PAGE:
Lipozene is advertised as a weight loss pill that is said to be clinically proven to reduce weight and body fat with no side effects and no prescription. Sound too good to be true? Today we’ll look a little closer at this product.
This weight loss pill has been advertised since around 2006, and is packaged to look like a prescription bottle. The official product website is lipozene.com, which was registered on August 30, 2005. Advertising as of April claims over 25 million bottles have been sold.
According to the official website, the main ingredient of Lipozene is “Konjac root, most commonly known as Glucomannan.” This is a common fiber which is readily available at local and online supplement vendors, with some brands costing as low as $5 a bottle.
The WebMD description of this ingredient is as follows:
Glucomannan might work in the stomach and intestines by absorbing water to form a bulky fiber which treats constipation. It may also slow the absorption of sugar and cholesterol from the gut, helping to control sugar levels in diabetes, and reducing cholesterol levels.
Further, WebMD states that Glucomannan is possibly effective in the treatment of diabetes. And despite claims by the commercials that it is “clinically proven to reduce your body fat and weight,” WebMD categories the evidence for weight loss as “insufficient” for this ingredient.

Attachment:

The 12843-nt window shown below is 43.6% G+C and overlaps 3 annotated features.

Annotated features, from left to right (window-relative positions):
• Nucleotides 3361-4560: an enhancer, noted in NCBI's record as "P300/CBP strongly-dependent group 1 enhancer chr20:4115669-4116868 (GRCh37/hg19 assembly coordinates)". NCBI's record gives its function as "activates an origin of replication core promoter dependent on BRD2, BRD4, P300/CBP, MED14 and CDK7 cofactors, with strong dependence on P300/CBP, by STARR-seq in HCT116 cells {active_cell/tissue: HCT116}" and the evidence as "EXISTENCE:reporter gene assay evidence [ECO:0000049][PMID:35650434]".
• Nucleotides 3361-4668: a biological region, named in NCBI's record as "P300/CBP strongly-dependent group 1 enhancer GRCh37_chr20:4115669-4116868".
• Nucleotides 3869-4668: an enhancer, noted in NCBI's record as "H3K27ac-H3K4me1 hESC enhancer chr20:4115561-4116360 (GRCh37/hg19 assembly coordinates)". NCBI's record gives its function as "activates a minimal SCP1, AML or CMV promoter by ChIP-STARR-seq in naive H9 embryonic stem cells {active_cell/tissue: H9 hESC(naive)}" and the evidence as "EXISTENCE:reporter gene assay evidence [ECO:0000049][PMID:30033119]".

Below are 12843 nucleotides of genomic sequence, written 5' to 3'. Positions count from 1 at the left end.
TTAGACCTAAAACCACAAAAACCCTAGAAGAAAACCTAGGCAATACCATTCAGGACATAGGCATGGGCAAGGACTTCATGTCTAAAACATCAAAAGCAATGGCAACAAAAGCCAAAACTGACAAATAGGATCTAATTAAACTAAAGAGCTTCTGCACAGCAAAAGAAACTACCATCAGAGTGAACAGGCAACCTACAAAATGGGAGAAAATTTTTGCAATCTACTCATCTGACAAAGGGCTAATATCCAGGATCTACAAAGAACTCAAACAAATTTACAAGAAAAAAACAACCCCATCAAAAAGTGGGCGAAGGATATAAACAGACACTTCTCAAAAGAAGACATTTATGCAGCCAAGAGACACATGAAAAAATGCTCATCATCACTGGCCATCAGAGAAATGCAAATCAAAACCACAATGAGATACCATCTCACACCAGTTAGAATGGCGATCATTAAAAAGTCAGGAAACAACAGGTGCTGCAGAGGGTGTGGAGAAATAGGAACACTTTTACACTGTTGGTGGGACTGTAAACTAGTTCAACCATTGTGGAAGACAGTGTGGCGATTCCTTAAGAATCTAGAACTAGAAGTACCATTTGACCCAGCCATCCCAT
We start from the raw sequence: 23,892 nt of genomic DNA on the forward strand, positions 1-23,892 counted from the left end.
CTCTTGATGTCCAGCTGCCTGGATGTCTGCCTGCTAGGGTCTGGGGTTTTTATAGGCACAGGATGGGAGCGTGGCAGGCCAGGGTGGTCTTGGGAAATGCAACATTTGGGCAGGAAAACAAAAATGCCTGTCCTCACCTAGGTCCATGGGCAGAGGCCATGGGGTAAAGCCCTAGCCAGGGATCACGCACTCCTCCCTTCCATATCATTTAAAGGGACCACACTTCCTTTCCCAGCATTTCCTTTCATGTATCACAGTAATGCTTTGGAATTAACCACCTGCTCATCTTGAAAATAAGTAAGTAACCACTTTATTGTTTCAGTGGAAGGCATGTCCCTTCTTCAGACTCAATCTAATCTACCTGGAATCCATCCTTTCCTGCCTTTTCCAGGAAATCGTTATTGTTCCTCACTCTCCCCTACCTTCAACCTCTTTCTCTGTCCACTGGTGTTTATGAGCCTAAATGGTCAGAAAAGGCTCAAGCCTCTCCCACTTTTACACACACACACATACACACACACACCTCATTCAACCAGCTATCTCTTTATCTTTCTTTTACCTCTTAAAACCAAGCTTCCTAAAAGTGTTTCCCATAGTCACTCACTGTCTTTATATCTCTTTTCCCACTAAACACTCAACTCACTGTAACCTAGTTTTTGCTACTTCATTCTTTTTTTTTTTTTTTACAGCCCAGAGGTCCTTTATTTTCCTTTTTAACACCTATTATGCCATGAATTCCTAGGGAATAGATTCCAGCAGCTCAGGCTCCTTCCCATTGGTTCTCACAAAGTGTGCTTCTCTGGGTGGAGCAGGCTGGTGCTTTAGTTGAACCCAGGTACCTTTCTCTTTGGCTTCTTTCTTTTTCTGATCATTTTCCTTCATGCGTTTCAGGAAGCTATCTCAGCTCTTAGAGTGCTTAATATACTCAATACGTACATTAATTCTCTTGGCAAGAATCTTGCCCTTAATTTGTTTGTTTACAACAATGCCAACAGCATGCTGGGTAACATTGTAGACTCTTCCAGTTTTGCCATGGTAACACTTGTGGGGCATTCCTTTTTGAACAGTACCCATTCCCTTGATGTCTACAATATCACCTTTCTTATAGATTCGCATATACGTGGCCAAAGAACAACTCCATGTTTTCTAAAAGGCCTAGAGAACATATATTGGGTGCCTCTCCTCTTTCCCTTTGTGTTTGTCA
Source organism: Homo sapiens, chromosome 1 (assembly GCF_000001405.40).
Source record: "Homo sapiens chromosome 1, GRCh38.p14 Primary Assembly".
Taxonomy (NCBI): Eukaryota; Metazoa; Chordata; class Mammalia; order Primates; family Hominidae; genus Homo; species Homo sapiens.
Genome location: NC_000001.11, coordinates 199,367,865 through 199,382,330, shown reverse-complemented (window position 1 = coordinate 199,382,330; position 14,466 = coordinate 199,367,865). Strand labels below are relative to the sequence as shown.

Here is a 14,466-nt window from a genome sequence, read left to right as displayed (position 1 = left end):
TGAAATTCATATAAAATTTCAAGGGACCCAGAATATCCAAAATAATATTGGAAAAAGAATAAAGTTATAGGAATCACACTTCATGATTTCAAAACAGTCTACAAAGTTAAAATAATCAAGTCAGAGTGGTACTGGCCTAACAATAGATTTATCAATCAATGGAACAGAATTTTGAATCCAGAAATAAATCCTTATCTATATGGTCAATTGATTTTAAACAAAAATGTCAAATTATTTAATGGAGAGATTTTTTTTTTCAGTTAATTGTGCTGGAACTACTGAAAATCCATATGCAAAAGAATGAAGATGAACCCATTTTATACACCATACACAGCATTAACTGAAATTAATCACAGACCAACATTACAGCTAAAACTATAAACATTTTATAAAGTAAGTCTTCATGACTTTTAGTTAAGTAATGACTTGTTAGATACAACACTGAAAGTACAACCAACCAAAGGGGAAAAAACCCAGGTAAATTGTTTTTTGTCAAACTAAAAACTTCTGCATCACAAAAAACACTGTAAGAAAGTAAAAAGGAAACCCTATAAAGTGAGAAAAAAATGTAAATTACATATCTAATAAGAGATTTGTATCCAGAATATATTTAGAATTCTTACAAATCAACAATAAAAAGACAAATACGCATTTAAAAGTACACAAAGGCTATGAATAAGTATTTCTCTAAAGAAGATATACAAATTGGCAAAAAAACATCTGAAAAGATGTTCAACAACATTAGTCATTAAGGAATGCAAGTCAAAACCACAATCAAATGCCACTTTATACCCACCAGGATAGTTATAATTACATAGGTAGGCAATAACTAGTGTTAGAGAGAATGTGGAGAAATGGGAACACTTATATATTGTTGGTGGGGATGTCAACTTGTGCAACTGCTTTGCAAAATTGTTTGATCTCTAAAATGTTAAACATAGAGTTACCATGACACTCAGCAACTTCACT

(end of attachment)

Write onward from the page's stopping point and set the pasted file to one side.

A cursory Google search for glucomannan will yield you dozens of results for less expensive products. In fact, you can find glucomannan at any local health food store, or perhaps even Walmart or Target, for $10 or less.
The current offer at lipozene.com is a buy-one-get-one for $29.95, with no shipping. When you order, a bottle of MetaboUP Plus is also included at no extra charge.
In 2005, a couple of marketers settled with the FTC for $1.5 million due to false advertising claims about weight loss benefits for FiberThin – a weight loss pill with the same active ingredient as Lipozene. FiberThin appears to have been largely replaced by Lipozene in television advertising.
There are nearly 600 consumer reviews of Lipozene at Amazon.com, and it has maintained a 2.5 star rating from the time we first posted this review in late 2012, through April 2015. Nearly half of the reviews give the product a 1-star rating.
The television ad below was airing as of late 2014. It uses the argument that a product that has sold over 20 million bottles is worth trying.
Lipozene’s only ingredient is a common fiber which can be found at virtually any health store. If you’re looking for a magic weight loss pill, this probably isn’t your answer. Currently, the only over-the-counter weight loss supplement approved by the FDA is Alli.
Have you used Lipozene or other products containing glucomannan? We’d like to hear from you in the comments below.
Updated April 4, 2015
Originally published November 2012